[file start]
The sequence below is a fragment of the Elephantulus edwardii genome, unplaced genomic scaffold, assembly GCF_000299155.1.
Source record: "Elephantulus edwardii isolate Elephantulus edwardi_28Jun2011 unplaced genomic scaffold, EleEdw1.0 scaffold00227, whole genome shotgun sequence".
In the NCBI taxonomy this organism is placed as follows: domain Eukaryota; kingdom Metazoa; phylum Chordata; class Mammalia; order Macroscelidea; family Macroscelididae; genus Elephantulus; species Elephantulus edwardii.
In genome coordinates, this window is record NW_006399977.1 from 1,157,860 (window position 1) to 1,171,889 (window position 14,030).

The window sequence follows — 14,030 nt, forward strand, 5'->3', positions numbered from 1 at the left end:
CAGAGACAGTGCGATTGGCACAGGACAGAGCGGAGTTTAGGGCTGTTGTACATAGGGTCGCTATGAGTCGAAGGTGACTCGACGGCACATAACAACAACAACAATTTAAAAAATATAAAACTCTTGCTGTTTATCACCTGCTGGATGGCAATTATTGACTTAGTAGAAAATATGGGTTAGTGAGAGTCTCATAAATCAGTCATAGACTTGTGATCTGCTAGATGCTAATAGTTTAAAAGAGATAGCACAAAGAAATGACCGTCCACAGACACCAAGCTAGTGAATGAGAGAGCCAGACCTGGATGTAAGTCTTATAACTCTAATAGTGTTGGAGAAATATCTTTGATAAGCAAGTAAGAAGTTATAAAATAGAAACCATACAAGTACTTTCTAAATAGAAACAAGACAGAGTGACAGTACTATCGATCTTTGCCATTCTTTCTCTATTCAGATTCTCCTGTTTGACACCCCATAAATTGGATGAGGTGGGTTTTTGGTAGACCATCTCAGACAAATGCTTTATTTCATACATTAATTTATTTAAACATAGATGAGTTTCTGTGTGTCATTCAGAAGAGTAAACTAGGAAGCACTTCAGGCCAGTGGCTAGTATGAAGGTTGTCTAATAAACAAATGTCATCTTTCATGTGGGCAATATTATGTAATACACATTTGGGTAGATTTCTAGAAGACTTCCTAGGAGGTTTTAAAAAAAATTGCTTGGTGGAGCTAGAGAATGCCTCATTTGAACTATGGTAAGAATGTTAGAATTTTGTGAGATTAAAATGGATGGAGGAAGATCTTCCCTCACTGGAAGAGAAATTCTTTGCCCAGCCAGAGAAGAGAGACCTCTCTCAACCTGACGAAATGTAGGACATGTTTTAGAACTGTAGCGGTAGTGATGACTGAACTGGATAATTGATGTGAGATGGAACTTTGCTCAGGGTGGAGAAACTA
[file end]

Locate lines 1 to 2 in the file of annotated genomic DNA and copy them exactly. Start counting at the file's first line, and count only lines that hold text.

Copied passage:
The sequence below is a fragment of the Elephantulus edwardii genome, unplaced genomic scaffold, assembly GCF_000299155.1.
Source record: "Elephantulus edwardii isolate Elephantulus edwardi_28Jun2011 unplaced genomic scaffold, EleEdw1.0 scaffold00227, whole genome shotgun sequence".